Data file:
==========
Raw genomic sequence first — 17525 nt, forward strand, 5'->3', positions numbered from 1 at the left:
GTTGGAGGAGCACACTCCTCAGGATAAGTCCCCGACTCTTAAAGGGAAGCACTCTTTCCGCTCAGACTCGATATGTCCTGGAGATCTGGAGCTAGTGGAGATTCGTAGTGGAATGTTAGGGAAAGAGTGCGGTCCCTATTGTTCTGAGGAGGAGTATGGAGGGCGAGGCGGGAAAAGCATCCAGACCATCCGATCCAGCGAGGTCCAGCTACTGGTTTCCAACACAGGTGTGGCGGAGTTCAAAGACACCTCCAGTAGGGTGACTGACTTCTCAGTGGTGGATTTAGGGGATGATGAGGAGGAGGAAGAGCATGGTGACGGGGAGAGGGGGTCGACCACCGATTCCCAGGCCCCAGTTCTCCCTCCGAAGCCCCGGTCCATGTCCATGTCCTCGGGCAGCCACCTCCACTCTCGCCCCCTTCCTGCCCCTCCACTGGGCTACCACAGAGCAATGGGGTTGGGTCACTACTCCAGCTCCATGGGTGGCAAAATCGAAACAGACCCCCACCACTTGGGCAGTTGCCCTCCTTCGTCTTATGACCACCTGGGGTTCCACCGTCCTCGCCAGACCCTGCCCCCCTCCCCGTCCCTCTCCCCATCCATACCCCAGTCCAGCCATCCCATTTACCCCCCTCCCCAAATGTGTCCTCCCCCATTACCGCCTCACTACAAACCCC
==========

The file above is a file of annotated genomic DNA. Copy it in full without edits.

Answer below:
Raw genomic sequence first — 17525 nt, forward strand, 5'->3', positions numbered from 1 at the left:
GTTGGAGGAGCACACTCCTCAGGATAAGTCCCCGACTCTTAAAGGGAAGCACTCTTTCCGCTCAGACTCGATATGTCCTGGAGATCTGGAGCTAGTGGAGATTCGTAGTGGAATGTTAGGGAAAGAGTGCGGTCCCTATTGTTCTGAGGAGGAGTATGGAGGGCGAGGCGGGAAAAGCATCCAGACCATCCGATCCAGCGAGGTCCAGCTACTGGTTTCCAACACAGGTGTGGCGGAGTTCAAAGACACCTCCAGTAGGGTGACTGACTTCTCAGTGGTGGATTTAGGGGATGATGAGGAGGAGGAAGAGCATGGTGACGGGGAGAGGGGGTCGACCACCGATTCCCAGGCCCCAGTTCTCCCTCCGAAGCCCCGGTCCATGTCCATGTCCTCGGGCAGCCACCTCCACTCTCGCCCCCTTCCTGCCCCTCCACTGGGCTACCACAGAGCAATGGGGTTGGGTCACTACTCCAGCTCCATGGGTGGCAAAATCGAAACAGACCCCCACCACTTGGGCAGTTGCCCTCCTTCGTCTTATGACCACCTGGGGTTCCACCGTCCTCGCCAGACCCTGCCCCCCTCCCCGTCCCTCTCCCCATCCATACCCCAGTCCAGCCATCCCATTTACCCCCCTCCCCAAATGTGTCCTCCCCCATTACCGCCTCACTACAAACCCC